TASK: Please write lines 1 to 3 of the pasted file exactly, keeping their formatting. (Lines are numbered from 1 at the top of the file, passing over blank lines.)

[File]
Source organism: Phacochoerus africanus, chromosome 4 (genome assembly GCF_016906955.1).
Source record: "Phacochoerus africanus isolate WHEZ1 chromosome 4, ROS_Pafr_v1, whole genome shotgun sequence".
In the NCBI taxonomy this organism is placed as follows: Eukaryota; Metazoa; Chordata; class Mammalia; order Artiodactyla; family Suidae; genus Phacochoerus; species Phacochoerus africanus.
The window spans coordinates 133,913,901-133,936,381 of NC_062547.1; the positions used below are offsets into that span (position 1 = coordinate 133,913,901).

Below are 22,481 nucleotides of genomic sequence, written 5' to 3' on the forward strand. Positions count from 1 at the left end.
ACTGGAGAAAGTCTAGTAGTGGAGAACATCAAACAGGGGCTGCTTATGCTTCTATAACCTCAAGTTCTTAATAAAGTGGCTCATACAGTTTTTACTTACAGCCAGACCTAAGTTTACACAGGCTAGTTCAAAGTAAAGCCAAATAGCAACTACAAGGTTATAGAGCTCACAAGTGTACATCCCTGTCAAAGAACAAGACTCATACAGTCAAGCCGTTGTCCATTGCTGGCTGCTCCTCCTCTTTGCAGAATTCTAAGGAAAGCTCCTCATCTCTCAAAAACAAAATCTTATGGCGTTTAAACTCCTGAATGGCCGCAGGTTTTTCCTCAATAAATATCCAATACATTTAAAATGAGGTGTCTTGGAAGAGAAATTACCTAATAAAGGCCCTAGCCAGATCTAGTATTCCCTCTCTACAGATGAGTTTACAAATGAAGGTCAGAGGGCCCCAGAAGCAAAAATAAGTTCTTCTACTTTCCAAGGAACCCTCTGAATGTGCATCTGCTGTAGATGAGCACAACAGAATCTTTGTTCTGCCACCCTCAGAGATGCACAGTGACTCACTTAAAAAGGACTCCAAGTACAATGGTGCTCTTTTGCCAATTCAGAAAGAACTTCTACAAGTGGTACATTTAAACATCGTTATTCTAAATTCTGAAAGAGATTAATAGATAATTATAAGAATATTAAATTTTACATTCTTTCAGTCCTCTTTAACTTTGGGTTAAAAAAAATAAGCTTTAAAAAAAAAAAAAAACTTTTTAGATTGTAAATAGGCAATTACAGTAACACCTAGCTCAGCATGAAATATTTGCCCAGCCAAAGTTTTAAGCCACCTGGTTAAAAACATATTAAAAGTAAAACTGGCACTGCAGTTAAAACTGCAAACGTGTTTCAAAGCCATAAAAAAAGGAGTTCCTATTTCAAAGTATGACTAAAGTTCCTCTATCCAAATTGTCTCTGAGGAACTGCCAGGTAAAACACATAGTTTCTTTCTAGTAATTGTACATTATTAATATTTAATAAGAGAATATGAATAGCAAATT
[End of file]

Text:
Source organism: Phacochoerus africanus, chromosome 4 (genome assembly GCF_016906955.1).
Source record: "Phacochoerus africanus isolate WHEZ1 chromosome 4, ROS_Pafr_v1, whole genome shotgun sequence".
In the NCBI taxonomy this organism is placed as follows: Eukaryota; Metazoa; Chordata; class Mammalia; order Artiodactyla; family Suidae; genus Phacochoerus; species Phacochoerus africanus.